Early Literacy Aside--Example: When we play matching games with children, we help them notice characteristics of objects, what is similar and different. This type of thinking will later help them notice differences and similarities in letters as they learn to identify letters and learn to read.
Flannel board pattern: freighttrainFB
small cars can be used for individual handout
Early Literacy Aside--Empower: Today we talked about farm animals and sang Old Macdonald. Here is an activity sheet for you and your child to draw farm animals and talk about the sounds they make, which is a first stem to helping your children hear the smaller sounds in words. Don't worry if you can't figure out which animal your child has drawn. Your child will tell you what it is. Enjoy!
Early Literacy Aside--Empower: We can help children learn new words as we play with them. In today's storytime we read We're Going on a Bear Hunt which had directional words. Here is a game you can play. Show your child an item (a shoe perhaps) and hide it in a room with a little of it showing. Give your child hints about where to find it using position words like right, left, above, below, and so on. You can also give clues like, "You're getting warmer or colder" as they get closer or farther away. Here is a handout with the game and some activities to support pre-reading skills.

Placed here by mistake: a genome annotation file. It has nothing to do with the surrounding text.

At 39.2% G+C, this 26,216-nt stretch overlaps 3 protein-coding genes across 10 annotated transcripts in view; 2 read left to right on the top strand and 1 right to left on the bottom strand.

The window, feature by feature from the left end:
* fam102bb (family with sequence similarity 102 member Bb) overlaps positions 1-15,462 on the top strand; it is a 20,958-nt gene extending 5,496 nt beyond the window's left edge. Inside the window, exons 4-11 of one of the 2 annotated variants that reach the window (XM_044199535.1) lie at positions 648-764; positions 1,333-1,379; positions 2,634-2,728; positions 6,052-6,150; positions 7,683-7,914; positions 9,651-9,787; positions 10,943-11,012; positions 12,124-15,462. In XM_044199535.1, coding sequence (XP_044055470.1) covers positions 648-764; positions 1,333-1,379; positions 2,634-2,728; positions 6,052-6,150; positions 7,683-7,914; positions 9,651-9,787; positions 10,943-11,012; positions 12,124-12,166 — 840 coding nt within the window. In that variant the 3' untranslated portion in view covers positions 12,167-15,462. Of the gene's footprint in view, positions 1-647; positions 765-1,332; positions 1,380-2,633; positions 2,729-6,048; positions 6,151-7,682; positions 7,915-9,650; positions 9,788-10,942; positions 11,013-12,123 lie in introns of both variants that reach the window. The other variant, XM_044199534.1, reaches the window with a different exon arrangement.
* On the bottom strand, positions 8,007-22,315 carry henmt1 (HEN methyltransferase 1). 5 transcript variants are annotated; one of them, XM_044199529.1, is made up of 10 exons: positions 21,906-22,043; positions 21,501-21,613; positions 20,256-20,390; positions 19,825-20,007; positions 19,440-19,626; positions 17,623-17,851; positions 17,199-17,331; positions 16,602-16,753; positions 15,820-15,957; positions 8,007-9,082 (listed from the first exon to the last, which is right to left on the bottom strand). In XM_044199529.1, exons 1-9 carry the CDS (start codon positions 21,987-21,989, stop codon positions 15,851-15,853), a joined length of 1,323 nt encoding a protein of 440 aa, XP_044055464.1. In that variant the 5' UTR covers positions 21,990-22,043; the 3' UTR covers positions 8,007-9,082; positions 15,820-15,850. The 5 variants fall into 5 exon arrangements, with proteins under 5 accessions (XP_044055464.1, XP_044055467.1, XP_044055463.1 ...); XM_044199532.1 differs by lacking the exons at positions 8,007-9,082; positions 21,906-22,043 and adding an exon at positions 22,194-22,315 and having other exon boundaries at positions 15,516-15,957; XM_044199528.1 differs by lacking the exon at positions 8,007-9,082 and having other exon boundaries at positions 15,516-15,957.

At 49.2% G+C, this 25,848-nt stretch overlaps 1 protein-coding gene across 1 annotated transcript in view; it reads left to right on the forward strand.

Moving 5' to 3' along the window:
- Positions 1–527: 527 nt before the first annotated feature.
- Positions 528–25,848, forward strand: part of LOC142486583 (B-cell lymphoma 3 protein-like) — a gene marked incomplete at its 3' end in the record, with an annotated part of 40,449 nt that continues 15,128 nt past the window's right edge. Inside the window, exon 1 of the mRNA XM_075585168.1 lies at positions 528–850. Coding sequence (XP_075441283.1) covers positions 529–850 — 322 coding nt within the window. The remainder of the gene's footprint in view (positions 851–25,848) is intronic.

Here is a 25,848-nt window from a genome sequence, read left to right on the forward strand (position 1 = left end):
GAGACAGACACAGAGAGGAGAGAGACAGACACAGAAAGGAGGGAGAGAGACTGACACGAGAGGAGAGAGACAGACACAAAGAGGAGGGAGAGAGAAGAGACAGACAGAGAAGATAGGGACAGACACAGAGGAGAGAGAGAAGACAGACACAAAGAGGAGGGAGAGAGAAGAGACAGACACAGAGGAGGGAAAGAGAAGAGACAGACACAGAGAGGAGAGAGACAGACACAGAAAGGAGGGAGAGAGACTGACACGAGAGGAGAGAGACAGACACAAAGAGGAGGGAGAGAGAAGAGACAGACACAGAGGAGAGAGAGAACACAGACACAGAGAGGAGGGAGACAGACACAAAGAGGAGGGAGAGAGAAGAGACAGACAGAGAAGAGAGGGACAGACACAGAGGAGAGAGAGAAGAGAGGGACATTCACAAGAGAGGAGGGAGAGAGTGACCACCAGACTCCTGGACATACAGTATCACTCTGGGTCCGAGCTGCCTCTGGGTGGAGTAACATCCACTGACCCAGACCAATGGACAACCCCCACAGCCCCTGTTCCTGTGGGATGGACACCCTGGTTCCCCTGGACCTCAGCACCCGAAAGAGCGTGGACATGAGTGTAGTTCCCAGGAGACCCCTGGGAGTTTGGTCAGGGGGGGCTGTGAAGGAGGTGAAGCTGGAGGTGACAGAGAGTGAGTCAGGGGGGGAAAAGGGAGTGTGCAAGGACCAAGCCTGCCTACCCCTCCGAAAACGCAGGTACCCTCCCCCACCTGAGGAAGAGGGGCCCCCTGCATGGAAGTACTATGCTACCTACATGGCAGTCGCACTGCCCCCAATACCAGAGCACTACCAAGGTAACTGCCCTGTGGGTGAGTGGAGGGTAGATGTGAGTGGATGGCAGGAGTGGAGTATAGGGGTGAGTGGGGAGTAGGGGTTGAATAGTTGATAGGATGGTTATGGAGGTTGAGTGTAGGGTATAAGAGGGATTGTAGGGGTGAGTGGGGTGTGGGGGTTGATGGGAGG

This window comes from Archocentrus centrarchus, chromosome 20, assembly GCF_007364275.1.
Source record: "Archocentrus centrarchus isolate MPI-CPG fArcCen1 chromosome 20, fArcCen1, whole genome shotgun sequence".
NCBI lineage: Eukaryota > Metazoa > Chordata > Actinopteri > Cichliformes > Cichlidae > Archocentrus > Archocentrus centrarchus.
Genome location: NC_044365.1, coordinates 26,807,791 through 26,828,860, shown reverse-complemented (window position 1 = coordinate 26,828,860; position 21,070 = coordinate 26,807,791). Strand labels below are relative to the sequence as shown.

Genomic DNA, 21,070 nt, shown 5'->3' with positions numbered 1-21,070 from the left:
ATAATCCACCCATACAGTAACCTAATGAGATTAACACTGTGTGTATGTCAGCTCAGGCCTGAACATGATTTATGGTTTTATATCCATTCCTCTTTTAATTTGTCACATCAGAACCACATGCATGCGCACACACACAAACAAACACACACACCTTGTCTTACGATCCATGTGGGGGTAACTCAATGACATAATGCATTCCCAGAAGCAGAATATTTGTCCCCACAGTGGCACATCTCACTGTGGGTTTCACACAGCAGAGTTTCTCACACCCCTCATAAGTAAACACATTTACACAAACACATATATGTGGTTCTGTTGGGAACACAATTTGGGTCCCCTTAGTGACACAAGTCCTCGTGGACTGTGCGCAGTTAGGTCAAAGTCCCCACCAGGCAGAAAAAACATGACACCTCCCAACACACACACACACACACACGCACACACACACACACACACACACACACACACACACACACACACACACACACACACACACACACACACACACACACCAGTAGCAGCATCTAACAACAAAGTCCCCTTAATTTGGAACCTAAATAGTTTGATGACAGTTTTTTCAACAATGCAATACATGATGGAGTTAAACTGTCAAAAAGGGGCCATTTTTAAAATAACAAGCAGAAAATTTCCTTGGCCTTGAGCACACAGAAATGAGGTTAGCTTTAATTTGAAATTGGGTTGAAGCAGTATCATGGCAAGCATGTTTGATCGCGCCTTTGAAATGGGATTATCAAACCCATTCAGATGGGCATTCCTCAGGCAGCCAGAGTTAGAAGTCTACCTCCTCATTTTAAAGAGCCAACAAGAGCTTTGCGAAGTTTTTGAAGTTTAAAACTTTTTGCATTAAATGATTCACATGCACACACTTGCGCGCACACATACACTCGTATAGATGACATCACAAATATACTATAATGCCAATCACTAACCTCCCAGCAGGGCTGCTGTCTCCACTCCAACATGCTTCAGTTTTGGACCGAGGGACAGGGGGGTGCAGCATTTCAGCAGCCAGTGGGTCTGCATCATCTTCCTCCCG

You can use the figures on the handout as a pattern to make a flannel board. Then use the flannel board as another way to share the rhyme and to play a game.
Introduction: Let's say the rhyme Hickory Dickory Dock Hickory dickory dock The mouse ran up the clock The clock struck one, the mouse ran down. Hickory dickory dock. Repeat using struck two . . . the mouse said "Boo." struck three . . . the mouse said "Whee." struck four . . . the mouse said "No more!" Great! Now let's play a little game on the flannel board. I am going to put the mouse somewhere near the clock and you see if you can tell me where. [Put the mouse on top of the clock.] Where is the mouse? Right! On top of the clock. Repeat with behind, underneath, below, beside or next to, etc.
Early Literacy Aside--Example: When we use words that describe position, you are helping your children understand what the words mean. This will later help them understand what they read. Early Literacy Aside--Empower: Adults, I have a handout here with illustrations for Hickory Dickory Dock. In addition to saying the rhyme together with your children, you can cut out the figures and put the figures in different positions to help your children learn new words and build their vocabulary. Enjoy!